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This Op-Ed first appeared in Global Health Now. [caption id="" align="alignnone" width="850"] The line begins at dawn in Myameyamu, Zambia for a monthly clinic that provides the only essential medical services for miles. Image: © 2012 Malcolm Spence/On Call Africa, Courtesy of Photoshare.[/caption] The global health community is gathering this week in Astana, Kazakhstan, to mark the 40th anniversary of the 1978 Alma Ata conference on primary health care. This time around, primary health care is being framed through the lens of universal health coverage (UHC). While everyone agrees that UHC is the right aspiration, the term has come to mean all things to all people, a catch-all with multiple proposed interpretations. The problem with this fuzzy language is that, without specificity, UHC risks being an empty promise. What does UHC mean, exactly?…
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Tracking financial commitments to women’s, children’s, and adolescents’ health

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One of our key research interests at The Center for Policy Impact in Global Health is studying how money flows through the global health “system.”  We are interested in questions such as where does global health financing come from, through which channels does it flow, where does it end up, and how is it used?  There is an enormous financing gap to achieve the ambitious health-related Sustainable Development Goals (SDGs)—one study suggests that an additional $371 billion is needed annually across low- and middle-income countries—and the tracking of finance flows is critical in knowing whether the gap is being closed.  Just meeting the child and maternal health targets in SDG3 alone is estimated to require an additional $33 billion annually. In recent months, along with our colleagues at Open Consultants…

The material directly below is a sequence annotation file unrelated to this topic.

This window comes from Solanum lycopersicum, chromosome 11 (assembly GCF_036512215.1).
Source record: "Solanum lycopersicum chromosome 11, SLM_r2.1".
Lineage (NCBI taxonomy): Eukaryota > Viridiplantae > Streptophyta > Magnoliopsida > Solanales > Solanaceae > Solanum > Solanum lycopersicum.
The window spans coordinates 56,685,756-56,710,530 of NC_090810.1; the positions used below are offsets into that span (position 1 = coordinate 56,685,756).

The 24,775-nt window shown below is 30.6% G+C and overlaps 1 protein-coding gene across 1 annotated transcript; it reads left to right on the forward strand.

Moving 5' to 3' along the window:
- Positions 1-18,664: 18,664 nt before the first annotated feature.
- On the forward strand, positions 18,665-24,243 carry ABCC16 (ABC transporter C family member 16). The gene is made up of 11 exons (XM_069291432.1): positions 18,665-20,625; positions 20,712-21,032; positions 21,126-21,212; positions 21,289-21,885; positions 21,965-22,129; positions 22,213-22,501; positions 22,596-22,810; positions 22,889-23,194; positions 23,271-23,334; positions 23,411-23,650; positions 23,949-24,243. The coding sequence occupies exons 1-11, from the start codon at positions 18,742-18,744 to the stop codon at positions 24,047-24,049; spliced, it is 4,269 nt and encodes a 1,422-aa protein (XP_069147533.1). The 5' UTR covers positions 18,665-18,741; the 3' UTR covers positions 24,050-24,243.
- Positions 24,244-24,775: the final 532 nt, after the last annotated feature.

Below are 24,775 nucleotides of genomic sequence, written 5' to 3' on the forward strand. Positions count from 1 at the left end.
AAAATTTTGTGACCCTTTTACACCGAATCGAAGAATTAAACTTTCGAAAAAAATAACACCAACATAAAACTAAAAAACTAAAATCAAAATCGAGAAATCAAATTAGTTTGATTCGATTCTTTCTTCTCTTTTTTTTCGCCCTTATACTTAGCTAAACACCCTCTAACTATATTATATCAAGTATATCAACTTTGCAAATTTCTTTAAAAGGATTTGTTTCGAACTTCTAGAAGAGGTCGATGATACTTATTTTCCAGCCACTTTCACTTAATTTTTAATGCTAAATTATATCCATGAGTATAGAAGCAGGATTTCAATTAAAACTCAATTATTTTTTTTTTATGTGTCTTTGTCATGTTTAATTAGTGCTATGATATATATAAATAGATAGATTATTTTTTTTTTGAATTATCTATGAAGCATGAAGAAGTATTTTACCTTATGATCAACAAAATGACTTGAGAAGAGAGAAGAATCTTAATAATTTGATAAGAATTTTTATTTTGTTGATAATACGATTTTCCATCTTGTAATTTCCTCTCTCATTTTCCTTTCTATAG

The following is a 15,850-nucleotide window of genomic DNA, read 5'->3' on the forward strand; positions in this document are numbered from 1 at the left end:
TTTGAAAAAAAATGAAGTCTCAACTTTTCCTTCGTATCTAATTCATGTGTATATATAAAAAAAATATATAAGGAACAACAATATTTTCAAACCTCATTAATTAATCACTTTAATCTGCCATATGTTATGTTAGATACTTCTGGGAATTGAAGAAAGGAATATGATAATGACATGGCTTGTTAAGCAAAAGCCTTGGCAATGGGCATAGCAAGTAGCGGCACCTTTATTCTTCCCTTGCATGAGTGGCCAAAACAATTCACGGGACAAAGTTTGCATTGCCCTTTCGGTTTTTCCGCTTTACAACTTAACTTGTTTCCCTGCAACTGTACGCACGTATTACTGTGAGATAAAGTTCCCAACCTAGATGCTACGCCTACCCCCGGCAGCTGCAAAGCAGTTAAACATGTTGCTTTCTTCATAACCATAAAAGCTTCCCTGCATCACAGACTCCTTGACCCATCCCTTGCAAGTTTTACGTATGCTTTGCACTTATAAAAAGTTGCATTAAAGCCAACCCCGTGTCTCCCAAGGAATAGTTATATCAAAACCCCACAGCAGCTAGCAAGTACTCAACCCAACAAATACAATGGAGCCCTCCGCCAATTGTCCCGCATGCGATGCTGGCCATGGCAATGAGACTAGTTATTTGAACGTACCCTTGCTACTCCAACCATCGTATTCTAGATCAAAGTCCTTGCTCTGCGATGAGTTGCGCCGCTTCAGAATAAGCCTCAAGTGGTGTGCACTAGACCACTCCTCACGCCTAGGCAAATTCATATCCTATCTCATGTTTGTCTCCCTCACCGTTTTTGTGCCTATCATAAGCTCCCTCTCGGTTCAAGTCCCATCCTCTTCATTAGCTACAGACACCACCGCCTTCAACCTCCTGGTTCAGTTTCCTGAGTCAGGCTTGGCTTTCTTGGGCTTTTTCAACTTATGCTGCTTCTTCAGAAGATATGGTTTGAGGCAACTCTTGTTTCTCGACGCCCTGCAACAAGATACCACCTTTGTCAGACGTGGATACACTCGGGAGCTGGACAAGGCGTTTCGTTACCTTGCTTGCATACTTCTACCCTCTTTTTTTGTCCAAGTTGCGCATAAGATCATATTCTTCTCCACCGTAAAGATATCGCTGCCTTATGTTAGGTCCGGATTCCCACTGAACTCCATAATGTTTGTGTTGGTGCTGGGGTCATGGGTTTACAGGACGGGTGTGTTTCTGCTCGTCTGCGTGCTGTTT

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10/18/18 EVENT: Stories from Africa Seminar Series

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Stories from Africa Seminar Series Our center received a grant from the Duke Africa Initiative to establish a cross-cutting seminar series jointly organized by four centers at Duke University: The Center for Policy Impact in Global Health (CPIGH), Duke Center for International Development (DCID), Duke-Margolis Center for Health Policy, and the Duke Global Health Innovations Center (GHIC). These seminars will focus on health and economic development issues in Africa. 2nd event: Financing Health in Sub-Saharan Africa What are the key challenges for financing health in Sub-Saharan Africa? Who are the major global health actors and how will donor resources be best used as African countries begin to finance more of their own health needs with domestic resources? How does China’s Belt and Road Initiative fit into the global health landscape in Africa? Gain key insights at the discussion…